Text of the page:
Cholinesterase inhibitors. Memantine. Ballroom dancing.
Does any of these terms seem out of place among the others? It shouldn’t. While the first two are common treatments to slow the effects of Alzheimer’s disease, the third — along with activities such as crossword puzzles and simply reading a good book — is now being seen as an effective shield against being stricken with Alzheimer’s to begin with.
“In some cases, even mild forms of what we call brain exercise have been shown to give you about six or seven additional years of cognitive ability,” said Dr. Lawrence Katz, a professor of Neurobiology at Duke University Medical Center. He is one of a growing chorus of doctors and researchers who believe brain exercise — which can include anything from playing a musical instrument to solving Sudoku puzzles — could deter the onset of dementia in many adults.
“It has been suggested that, before you ever show signs of Alzheimer’s disease, it’s probably a good idea to keep your brain active — that it may actually help prevent the disease,” agreed Dr. Benjamin Liptzin, chair of Behavioral Health at Baystate Medical Center.
The concept gained traction recently when the results of a study on brain exercise were published in the New England Journal of Medicine. That study involved 469 subjects age 75 and older living in a community setting.
Over a period of several years, researchers recorded the subjects’ level of participation in stimulating leisure activities, and then documented their cognitive abilities over time. They found that activities such as reading, dancing, and even playing board games were associated with a reduced risk of dementia.
With no known cure for Alzheimer’s — at best, the treatments now available merely slow the progress of the disease — this is good news. An estimated 4.5 million Americans live with this progressive brain disorder that gradually destroys the sufferer’s capacity to remember, learn, communicate, and make decisions.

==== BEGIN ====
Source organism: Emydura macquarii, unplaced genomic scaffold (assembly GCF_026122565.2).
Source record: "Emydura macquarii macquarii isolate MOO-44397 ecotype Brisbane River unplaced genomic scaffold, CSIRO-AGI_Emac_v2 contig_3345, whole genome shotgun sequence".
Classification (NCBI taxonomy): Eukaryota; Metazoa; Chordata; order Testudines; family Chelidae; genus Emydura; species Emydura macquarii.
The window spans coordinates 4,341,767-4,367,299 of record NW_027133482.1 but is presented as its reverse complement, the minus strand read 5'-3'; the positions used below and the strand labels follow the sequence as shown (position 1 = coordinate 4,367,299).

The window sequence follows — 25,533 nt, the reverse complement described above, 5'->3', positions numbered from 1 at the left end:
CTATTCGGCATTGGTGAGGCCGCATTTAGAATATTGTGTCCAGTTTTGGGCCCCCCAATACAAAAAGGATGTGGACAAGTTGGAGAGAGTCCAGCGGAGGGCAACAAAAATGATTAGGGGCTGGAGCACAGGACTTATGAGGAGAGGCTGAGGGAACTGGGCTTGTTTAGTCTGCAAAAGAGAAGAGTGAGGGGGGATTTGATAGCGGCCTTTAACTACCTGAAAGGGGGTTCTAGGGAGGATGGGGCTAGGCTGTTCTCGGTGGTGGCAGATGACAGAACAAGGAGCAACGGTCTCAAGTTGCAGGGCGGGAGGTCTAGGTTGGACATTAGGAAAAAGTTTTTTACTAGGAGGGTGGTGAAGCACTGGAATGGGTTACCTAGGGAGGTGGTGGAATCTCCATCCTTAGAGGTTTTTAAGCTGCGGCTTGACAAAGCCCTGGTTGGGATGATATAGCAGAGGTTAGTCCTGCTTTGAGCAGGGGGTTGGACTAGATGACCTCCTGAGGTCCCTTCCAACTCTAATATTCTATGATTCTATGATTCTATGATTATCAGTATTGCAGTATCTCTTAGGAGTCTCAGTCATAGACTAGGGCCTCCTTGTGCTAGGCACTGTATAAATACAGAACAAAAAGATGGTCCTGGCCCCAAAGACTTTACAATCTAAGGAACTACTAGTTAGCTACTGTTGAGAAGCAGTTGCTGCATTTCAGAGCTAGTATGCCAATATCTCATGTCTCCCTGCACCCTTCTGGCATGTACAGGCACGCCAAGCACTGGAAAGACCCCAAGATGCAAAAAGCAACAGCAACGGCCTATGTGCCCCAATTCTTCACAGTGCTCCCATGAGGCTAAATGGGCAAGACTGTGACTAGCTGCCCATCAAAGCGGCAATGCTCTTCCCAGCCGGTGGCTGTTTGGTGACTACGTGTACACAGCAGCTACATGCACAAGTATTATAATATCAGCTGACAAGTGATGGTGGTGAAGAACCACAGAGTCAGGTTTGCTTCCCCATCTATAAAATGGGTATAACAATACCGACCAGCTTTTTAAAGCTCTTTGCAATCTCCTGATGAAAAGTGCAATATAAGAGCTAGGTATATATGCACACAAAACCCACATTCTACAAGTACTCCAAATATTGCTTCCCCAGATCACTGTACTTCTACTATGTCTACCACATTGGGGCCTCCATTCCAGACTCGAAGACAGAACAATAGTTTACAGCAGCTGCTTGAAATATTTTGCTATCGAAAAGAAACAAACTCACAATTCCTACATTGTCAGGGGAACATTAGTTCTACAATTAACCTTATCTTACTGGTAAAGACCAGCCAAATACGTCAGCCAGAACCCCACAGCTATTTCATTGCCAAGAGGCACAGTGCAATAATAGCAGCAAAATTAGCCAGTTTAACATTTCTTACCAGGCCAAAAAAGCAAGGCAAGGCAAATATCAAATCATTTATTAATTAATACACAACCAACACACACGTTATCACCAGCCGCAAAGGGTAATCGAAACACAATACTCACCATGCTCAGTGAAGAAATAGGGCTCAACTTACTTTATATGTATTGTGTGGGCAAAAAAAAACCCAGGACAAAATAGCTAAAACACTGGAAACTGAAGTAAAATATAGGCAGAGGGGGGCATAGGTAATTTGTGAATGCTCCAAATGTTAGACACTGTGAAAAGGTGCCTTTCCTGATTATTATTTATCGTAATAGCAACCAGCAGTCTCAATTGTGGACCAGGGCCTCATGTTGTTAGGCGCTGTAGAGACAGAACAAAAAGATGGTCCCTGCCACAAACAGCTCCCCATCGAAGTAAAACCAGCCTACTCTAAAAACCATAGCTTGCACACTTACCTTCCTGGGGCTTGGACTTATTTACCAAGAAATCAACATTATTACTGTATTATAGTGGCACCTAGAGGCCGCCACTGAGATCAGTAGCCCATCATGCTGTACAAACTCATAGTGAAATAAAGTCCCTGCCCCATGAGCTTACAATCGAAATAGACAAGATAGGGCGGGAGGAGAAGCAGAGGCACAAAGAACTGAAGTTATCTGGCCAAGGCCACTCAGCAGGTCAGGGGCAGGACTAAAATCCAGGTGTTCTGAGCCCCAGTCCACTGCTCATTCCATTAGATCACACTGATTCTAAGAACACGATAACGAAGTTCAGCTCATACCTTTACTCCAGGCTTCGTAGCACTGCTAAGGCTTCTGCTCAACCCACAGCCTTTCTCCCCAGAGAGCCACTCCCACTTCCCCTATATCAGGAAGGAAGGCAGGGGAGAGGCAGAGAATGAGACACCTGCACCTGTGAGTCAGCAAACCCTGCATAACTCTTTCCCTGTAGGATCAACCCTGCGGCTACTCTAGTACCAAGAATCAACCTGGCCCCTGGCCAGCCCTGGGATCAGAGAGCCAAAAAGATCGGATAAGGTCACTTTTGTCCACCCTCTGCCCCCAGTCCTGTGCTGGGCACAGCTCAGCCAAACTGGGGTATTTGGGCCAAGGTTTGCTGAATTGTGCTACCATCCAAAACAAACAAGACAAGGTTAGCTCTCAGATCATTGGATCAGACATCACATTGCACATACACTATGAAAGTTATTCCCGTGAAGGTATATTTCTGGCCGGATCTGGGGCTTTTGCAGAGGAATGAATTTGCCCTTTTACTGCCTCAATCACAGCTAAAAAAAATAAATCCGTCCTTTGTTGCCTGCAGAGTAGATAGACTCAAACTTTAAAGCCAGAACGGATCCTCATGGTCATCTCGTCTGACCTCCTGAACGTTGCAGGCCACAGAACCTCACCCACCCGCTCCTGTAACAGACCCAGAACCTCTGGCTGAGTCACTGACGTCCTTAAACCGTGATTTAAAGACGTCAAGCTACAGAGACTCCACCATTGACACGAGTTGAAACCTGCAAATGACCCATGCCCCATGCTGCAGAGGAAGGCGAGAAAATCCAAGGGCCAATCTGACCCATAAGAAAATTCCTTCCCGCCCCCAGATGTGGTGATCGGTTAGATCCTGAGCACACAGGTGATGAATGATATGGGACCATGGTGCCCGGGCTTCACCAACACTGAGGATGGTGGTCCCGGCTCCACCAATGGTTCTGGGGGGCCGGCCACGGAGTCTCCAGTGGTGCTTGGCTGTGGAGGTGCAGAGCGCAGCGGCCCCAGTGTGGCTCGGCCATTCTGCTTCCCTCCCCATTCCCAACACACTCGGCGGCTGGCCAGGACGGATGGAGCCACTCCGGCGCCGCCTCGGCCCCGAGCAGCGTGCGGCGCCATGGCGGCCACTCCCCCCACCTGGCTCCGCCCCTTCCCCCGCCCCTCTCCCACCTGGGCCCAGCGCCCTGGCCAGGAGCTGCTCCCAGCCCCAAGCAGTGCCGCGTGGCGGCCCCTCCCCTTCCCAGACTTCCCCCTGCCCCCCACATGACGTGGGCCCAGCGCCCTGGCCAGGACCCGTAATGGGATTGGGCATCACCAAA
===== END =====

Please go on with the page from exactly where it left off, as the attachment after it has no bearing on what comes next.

The Alzheimer’s Association estimates that direct and indirect costs of caring for Alzheimer’s patients total some $100 billion per year, a number expected to rise as the Baby Boom generation heads into its golden years.
Still, researchers hold out hope that breakthroughs in genetics and medicine will eventually lead to a cure. Until then, why not break out the crossword puzzles and dancing shoes?
Maintain Your Brain
Dr. Guy McKhann, author of Keep Your Brain Young, notes that it was once widely believed that people were born with all the nerve cells they would ever have. “Well, that is wrong,” he writes. “You do make new nerve cells,” and mental challenges activate underused nerve pathways and connections in the brain.
With recent studies making a connection between mental exercise and a reduced Alzheimer’s risk, the national Alzheimer’s Association is pushing a program called Maintain Your Brain, which includes those types of exercises, but also emphasizes regular medical checkups, exercise, and control of blood pressure and diabetes.
One reason, Liptzin explained, is that some common risk factors for heart disease, including diabetes, hypertension, and obesity, appear to be risk factors for Alzheimer’s as well — which suggests that the best defense against the disease right now isn’t a miracle cure, but simply making the right decisions.
“A lot of people are looking for nutritional supplements or other natural remedies, when those are at best controversial and at worst can be harmful,” Liptzin said, “whereas mental exercise, as far as we can tell, has no downside and no side effects.”
He was quick to add, however, that even decades of brain exercise are not a foolproof defense for everyone. As a comparison, he noted that Jim Fixx, who popularized running for fitness in the 1970s, died of a heart attack.
“You can do crossword puzzles and Sudoku and still develop Alzheimer’s disease,” he said. “There are brilliant people who develop Alzheimer’s. But these studies suggest that these activities do provide some relative protection.”